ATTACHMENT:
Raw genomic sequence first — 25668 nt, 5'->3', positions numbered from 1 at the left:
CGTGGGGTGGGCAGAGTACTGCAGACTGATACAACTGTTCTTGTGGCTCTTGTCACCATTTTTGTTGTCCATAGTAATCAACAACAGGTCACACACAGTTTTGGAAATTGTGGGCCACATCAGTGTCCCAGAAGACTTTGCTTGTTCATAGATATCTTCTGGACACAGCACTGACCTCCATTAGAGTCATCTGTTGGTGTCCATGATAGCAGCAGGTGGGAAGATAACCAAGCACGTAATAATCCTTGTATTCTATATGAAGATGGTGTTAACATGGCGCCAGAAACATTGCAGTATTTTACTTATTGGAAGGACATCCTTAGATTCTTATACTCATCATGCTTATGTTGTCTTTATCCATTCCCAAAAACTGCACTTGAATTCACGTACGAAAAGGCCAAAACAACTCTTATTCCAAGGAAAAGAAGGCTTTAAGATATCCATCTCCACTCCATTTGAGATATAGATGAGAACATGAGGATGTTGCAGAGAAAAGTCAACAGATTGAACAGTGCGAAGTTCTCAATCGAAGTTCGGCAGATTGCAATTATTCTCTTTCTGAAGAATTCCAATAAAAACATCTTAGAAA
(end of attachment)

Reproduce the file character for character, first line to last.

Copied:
Raw genomic sequence first — 25668 nt, 5'->3', positions numbered from 1 at the left:
CGTGGGGTGGGCAGAGTACTGCAGACTGATACAACTGTTCTTGTGGCTCTTGTCACCATTTTTGTTGTCCATAGTAATCAACAACAGGTCACACACAGTTTTGGAAATTGTGGGCCACATCAGTGTCCCAGAAGACTTTGCTTGTTCATAGATATCTTCTGGACACAGCACTGACCTCCATTAGAGTCATCTGTTGGTGTCCATGATAGCAGCAGGTGGGAAGATAACCAAGCACGTAATAATCCTTGTATTCTATATGAAGATGGTGTTAACATGGCGCCAGAAACATTGCAGTATTTTACTTATTGGAAGGACATCCTTAGATTCTTATACTCATCATGCTTATGTTGTCTTTATCCATTCCCAAAAACTGCACTTGAATTCACGTACGAAAAGGCCAAAACAACTCTTATTCCAAGGAAAAGAAGGCTTTAAGATATCCATCTCCACTCCATTTGAGATATAGATGAGAACATGAGGATGTTGCAGAGAAAAGTCAACAGATTGAACAGTGCGAAGTTCTCAATCGAAGTTCGGCAGATTGCAATTATTCTCTTTCTGAAGAATTCCAATAAAAACATCTTAGAAA